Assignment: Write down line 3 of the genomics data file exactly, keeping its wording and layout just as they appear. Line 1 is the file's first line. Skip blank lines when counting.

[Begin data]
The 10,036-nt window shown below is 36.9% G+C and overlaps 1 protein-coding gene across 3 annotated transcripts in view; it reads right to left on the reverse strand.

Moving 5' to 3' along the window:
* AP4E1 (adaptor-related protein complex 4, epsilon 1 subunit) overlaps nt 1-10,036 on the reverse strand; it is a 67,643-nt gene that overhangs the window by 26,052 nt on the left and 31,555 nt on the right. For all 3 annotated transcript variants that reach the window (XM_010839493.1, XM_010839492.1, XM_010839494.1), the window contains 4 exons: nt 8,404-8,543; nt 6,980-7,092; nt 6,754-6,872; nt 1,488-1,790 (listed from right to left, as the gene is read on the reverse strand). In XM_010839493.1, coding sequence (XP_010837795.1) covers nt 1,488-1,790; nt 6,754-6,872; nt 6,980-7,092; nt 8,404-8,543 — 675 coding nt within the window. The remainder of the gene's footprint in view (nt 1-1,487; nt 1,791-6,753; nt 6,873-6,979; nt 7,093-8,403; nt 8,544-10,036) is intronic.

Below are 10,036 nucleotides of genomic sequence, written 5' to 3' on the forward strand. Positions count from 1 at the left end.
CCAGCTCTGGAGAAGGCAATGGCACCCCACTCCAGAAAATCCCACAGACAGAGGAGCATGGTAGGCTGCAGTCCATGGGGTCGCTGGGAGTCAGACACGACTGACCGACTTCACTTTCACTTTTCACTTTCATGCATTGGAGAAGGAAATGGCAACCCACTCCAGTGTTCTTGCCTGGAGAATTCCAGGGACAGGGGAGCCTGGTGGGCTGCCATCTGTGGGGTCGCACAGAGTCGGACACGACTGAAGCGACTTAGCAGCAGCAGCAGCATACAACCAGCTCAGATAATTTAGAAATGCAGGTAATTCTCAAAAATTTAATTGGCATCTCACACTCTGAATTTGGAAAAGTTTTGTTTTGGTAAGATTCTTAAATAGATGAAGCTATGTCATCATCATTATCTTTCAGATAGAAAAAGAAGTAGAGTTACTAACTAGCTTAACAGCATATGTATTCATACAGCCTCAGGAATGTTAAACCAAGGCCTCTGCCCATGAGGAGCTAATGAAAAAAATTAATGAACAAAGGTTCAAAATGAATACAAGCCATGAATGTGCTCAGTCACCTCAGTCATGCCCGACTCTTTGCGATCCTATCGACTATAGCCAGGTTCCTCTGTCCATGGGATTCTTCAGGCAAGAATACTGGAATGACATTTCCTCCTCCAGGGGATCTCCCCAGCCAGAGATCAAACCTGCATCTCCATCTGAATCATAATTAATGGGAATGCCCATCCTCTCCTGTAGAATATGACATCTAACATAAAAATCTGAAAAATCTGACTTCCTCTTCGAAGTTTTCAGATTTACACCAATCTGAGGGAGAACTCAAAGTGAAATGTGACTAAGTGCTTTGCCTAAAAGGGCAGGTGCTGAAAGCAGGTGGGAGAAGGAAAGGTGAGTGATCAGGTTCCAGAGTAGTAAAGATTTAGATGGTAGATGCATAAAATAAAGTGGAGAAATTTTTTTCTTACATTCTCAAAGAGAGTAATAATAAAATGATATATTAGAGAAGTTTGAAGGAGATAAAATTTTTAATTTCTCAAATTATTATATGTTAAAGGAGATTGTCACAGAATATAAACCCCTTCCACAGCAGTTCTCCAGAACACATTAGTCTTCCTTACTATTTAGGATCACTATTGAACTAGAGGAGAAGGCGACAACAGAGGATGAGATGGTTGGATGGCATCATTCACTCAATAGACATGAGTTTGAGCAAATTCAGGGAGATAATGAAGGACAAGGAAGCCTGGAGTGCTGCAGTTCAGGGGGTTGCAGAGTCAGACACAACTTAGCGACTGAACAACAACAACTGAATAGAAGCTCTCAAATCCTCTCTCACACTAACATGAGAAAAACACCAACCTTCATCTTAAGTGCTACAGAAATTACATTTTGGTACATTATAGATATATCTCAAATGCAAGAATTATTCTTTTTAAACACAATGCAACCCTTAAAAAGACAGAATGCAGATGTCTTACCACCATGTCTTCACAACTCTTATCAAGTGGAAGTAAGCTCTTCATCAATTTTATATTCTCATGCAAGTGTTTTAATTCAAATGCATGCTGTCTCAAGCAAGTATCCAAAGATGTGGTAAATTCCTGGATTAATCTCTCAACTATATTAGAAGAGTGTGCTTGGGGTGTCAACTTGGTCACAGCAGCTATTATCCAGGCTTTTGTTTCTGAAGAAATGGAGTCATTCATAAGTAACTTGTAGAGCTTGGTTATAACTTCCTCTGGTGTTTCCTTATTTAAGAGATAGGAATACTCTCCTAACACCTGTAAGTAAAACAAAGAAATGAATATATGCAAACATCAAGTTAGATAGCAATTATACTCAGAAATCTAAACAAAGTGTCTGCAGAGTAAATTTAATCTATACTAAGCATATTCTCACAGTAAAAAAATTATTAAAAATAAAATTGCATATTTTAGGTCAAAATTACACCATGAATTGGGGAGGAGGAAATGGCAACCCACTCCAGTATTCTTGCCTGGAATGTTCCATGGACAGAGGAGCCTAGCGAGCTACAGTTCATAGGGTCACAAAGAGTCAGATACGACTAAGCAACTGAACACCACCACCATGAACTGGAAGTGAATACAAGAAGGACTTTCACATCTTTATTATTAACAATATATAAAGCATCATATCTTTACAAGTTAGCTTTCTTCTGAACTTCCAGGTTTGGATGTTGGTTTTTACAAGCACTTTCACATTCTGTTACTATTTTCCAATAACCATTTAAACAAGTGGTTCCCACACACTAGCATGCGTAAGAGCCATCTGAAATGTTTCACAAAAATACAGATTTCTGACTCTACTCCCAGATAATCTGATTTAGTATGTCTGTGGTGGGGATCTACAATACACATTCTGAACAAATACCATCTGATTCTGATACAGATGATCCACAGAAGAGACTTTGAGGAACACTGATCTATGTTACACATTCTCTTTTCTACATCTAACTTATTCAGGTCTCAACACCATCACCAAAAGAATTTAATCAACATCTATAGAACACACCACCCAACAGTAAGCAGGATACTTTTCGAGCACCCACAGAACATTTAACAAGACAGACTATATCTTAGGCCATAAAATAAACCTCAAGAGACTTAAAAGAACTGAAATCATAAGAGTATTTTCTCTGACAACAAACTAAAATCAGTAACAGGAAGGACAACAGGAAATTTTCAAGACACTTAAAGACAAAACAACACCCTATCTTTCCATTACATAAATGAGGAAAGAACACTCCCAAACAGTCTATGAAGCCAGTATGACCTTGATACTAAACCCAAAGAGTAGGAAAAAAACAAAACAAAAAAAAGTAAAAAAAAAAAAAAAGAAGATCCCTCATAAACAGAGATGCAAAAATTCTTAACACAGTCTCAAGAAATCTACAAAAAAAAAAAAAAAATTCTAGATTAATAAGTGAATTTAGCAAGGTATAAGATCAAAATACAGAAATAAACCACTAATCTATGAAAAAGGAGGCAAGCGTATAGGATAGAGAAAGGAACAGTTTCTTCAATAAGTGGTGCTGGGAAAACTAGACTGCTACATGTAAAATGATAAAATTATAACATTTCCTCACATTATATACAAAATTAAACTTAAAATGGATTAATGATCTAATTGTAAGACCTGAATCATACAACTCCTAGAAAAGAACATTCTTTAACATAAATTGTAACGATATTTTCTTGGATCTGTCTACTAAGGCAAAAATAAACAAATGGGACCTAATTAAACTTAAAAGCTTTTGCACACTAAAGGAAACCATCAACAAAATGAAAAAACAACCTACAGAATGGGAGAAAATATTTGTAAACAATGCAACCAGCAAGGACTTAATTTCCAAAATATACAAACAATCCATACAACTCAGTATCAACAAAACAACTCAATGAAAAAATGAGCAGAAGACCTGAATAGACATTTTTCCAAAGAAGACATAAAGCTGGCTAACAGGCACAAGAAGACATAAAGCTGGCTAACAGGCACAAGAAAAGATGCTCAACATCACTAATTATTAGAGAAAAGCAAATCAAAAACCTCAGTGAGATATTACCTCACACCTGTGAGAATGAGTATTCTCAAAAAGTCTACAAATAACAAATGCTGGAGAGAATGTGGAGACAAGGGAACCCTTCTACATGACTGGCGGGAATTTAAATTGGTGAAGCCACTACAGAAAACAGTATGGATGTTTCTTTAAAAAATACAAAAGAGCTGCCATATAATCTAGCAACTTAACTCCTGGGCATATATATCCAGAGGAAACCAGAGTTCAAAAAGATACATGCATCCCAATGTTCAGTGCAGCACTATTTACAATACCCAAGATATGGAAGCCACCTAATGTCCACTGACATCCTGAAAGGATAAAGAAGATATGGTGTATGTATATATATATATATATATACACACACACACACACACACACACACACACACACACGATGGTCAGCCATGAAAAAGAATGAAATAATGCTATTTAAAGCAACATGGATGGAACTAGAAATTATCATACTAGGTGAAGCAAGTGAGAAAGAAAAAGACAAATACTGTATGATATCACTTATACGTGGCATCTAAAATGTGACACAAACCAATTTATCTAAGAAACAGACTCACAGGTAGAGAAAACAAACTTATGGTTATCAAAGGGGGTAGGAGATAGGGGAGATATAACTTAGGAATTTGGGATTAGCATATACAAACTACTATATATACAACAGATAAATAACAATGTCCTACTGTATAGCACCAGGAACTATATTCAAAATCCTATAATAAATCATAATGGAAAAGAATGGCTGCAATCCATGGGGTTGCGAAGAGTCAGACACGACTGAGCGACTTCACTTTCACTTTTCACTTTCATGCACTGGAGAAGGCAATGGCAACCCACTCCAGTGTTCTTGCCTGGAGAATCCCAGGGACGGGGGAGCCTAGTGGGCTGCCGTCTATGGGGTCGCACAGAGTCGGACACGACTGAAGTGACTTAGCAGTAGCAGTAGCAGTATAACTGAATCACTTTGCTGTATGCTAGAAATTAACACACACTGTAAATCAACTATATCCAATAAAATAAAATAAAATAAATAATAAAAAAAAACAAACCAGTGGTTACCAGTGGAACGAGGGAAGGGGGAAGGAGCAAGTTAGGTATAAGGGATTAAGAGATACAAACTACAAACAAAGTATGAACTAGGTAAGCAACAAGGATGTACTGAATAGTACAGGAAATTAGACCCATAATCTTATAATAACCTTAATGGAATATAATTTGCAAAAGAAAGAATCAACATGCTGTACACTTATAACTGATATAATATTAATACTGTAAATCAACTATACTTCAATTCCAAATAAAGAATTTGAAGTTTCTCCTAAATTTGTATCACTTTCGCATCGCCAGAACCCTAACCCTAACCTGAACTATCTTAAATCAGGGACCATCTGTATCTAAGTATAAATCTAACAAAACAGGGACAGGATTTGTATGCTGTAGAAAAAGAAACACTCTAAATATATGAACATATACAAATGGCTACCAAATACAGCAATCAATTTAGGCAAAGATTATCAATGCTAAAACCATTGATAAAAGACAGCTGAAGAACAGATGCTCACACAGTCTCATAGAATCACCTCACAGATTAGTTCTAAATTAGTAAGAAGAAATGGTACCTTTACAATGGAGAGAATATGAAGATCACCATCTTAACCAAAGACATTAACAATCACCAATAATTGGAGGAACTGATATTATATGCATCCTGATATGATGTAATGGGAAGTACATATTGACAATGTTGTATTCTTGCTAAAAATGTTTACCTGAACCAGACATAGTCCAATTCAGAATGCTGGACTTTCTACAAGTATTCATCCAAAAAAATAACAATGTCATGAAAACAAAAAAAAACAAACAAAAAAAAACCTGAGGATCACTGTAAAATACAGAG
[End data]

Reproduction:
* AP4E1 (adaptor-related protein complex 4, epsilon 1 subunit) overlaps nt 1-10,036 on the reverse strand; it is a 67,643-nt gene that overhangs the window by 26,052 nt on the left and 31,555 nt on the right. For all 3 annotated transcript variants that reach the window (XM_010839493.1, XM_010839492.1, XM_010839494.1), the window contains 4 exons: nt 8,404-8,543; nt 6,980-7,092; nt 6,754-6,872; nt 1,488-1,790 (listed from right to left, as the gene is read on the reverse strand). In XM_010839493.1, coding sequence (XP_010837795.1) covers nt 1,488-1,790; nt 6,754-6,872; nt 6,980-7,092; nt 8,404-8,543 — 675 coding nt within the window. The remainder of the gene's footprint in view (nt 1-1,487; nt 1,791-6,753; nt 6,873-6,979; nt 7,093-8,403; nt 8,544-10,036) is intronic.